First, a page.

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Scientists are urging Davenport officials to factor in climate change as they debate future flood protection plans. Some analysts say this year’s historic flood levels could’ve been much worse.

Kate Payne/IPR file

The city of Davenport is taking a deeper look at this year’s historic floods and the city’s handling of them. A task force of residents, business leaders, local officials and scientists met for the first time this week, kick-starting a formal review process.

Muscatine is one of many Mississippi River towns to see recent flooding. The Upper Mississippi River has been designated among the most endangered rivers in the country, due to unauthorized levee construction.
Kate Payne / IPR file photo

The Mississippi River is continuing to dip below flood stage in Iowa after setting new marks for the longest flood on record in communities from Dubuque to Keokuk. As the water recedes, local leaders are setting to the task of adding up all the damage left behind.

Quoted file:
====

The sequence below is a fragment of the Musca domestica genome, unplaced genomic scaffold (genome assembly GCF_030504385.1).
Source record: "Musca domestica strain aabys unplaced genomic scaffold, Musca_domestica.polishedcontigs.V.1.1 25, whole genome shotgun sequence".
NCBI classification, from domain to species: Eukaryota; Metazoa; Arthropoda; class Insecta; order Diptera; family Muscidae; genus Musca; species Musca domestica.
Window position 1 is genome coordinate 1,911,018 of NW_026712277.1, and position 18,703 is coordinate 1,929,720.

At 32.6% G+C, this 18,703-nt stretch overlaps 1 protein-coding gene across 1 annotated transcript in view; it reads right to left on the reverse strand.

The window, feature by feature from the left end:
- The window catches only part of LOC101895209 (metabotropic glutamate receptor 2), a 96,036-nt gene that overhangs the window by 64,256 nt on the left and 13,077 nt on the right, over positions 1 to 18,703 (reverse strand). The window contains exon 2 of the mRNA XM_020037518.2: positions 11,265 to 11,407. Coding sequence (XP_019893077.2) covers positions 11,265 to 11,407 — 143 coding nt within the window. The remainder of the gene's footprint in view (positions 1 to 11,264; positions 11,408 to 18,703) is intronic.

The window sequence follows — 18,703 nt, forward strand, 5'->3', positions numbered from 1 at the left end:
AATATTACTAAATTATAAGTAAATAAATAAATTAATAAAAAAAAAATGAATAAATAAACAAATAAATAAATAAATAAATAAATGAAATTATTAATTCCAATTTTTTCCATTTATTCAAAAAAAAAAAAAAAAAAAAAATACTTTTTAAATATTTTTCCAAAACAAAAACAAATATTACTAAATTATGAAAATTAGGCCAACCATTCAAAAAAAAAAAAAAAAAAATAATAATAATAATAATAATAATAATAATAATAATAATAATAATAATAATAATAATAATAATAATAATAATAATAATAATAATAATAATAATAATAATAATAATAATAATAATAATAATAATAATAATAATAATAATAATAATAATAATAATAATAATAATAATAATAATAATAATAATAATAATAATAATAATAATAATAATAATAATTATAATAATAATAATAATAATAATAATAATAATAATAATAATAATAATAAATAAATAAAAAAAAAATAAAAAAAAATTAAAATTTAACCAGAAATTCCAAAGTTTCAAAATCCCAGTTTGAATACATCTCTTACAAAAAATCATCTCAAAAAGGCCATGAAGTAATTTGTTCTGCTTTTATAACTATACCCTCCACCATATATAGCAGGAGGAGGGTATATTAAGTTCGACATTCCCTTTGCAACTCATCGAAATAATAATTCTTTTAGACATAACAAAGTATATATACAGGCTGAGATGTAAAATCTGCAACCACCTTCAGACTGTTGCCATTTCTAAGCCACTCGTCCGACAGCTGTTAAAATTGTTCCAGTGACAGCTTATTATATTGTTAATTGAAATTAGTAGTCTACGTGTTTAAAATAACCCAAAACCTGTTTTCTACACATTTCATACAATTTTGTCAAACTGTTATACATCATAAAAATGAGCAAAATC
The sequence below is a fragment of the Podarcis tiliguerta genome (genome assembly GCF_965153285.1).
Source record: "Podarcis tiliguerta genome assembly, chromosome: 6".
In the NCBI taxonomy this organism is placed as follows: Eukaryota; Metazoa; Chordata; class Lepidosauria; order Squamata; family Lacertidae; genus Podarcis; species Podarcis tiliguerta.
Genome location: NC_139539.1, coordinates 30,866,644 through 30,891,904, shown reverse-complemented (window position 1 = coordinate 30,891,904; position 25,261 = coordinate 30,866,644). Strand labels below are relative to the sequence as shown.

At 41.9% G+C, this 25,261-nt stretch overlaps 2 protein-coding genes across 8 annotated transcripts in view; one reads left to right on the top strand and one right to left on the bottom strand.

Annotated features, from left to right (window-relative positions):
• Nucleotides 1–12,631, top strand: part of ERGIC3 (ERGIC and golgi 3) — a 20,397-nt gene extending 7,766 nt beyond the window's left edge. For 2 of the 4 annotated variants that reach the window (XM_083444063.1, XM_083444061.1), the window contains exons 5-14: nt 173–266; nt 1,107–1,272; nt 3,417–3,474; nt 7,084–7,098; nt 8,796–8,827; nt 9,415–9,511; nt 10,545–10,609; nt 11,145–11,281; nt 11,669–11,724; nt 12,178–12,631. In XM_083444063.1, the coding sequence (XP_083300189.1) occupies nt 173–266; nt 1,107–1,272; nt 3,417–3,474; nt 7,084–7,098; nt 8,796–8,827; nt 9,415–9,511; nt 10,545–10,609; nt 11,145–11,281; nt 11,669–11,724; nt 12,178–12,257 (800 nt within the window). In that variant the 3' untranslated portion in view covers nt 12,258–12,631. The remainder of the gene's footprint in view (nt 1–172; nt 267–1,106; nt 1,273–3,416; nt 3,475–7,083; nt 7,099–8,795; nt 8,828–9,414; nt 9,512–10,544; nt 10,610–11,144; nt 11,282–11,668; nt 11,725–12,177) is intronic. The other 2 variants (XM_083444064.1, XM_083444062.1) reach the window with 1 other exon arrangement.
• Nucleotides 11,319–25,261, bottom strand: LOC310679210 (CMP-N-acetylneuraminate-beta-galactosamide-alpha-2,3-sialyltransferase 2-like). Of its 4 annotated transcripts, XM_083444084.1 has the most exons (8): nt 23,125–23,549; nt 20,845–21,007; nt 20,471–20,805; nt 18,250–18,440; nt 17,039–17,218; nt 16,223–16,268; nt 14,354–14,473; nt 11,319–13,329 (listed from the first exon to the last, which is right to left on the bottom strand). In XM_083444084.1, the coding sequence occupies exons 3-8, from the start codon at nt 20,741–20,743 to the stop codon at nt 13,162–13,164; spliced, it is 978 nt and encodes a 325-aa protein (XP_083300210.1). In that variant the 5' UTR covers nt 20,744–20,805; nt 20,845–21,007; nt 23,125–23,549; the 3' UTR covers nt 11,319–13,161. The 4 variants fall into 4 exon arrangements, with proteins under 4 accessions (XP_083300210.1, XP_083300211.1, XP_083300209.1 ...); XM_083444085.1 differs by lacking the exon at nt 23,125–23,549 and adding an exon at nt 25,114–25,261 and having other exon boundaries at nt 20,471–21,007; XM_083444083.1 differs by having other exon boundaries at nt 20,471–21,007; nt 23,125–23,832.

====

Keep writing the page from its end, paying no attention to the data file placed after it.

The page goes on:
Kate Payne/IPR

Iowa’s senior U.S. Senator visited business owners and residents impacted by flooding in eastern Iowa Friday. Sen. Chuck Grassley (R-Iowa) heard from community leaders in the cities of Davenport and Buffalo, which were hit by record high crests of the Mississippi River.

Kate Payne/IPR

Washington Governor and Democratic presidential candidate Jay Inslee visited flood-damaged businesses in Davenport Wednesday. Fighting climate change is a cornerstone of his campaign for the White House, and Inslee says communities like Davenport are already seeing the negative impacts of excess greenhouse gas emissions.

Kate Payne

A portion of Davenport’s riverfront downtown district is still flooded after a line of temporary barriers failed Tuesday afternoon. Historic river levels and recent rains broke through portions of the barricade, swamping parts of the Mississippi River town.

Kate Payne / Iowa Public Radio

Davenport city officials are working with the Canadian Pacific Railway to plan improvements after the company raised its tracks to avoid floodwaters along the Mississippi River. The decision is raising safety and accessibility concerns as well.